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Thursday, August 31, 2006


I had intended to create a post titled "uncertainty - the Rodney Dangerfield of concepts" - it don't get no respect. The plan was to take poetic license and lump together uncertainty about future outcomes along with uncertainty as to the correctness of facts, knowledge and beliefs that each of us think are true in any and all realms: social, scientific or other. When I saw a note on this stock service which I subscribe to by someone calling themselves Sir Bigfoot, well bingo! Here are some excerpts edited to be more general in application.

We live in ignorance all day, every day. Ignorance is our common state, not rationality. Although rationality is something that may pop up now and then in our lives, it does not do so consistently and may fail us altogether at critical junctures.

If your reptilian brain can be convinced of its almighty ignorance, it may turn out to be the most rational thing it has ever acceded to. We live in ignorance. We can't know ever so many things, let alone what is going to happen to a stock's price in the next week. Ignorance is far different from stupidity. It's stupid to think you can know something that is not knowable, but it is far from stupid to recognize your own ignorance when faced with the unknowable. Indeed, knowing your own ignorance is intelligence.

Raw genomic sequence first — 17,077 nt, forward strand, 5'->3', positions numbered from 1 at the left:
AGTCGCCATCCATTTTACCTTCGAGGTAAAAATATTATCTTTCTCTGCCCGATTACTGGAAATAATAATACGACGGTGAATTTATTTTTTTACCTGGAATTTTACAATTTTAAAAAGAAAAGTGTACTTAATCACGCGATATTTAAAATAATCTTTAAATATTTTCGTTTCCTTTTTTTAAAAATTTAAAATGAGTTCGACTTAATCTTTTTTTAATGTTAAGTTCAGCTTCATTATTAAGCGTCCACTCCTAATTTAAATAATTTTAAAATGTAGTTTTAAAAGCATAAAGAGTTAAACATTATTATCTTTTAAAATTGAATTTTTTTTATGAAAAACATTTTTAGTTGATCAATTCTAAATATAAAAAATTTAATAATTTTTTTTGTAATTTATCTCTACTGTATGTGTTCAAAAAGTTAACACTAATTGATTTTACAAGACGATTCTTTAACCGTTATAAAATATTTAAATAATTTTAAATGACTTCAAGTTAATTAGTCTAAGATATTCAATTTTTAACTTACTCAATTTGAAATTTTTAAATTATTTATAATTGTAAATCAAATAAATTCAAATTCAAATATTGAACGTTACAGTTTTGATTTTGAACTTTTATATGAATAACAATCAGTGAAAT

...if your energy is not corrupted and depleted by a continuous attempt "to be right, to be smart, to know more, and most deadly, to want to be better," then your energy for seeing reality becomes vastly increased.

...if we get caught up in thinking that we can know the future if only we are just "good enough" and can gather more facts, or the right ones, and can then take the risk out of everything we do, then we are lost because we are living a lie. On the other hand, if we labor in ignorance as a matter of course, we are not then invested in this lie at all, but only in what is going on. This is freedom. You are no longer tyrannized by a mind that is overwhelmingly concerned with appearing smart to itself. The mind will act rationally when it is does not burden itself with trying to be something it is not. We live with "I don't know." So if we don't know, what do we do? Mitigate risk is the rational thing to do.(This is more trading specific) Ah, at times, when we are relaxed, we can be rational! Hooray for evolution! And so ignorance leads to brilliance, but had we started out wanting to be brilliant, all would have been lost and the Holy Grail would still be hidden from our sight.

Experimenting with rules on a contingent basis to allow for the better functioning of the evolving spontaneous formations of the extended order of human cooperation simply works better than any grand plan. By embracing our ignorance we can be brilliant!

1 comment:

Oroborous said...

Very Zen.

Also, it's helpful to be aware of one's assumptions, and not have a mental blurring between validated facts, and what we think should be true.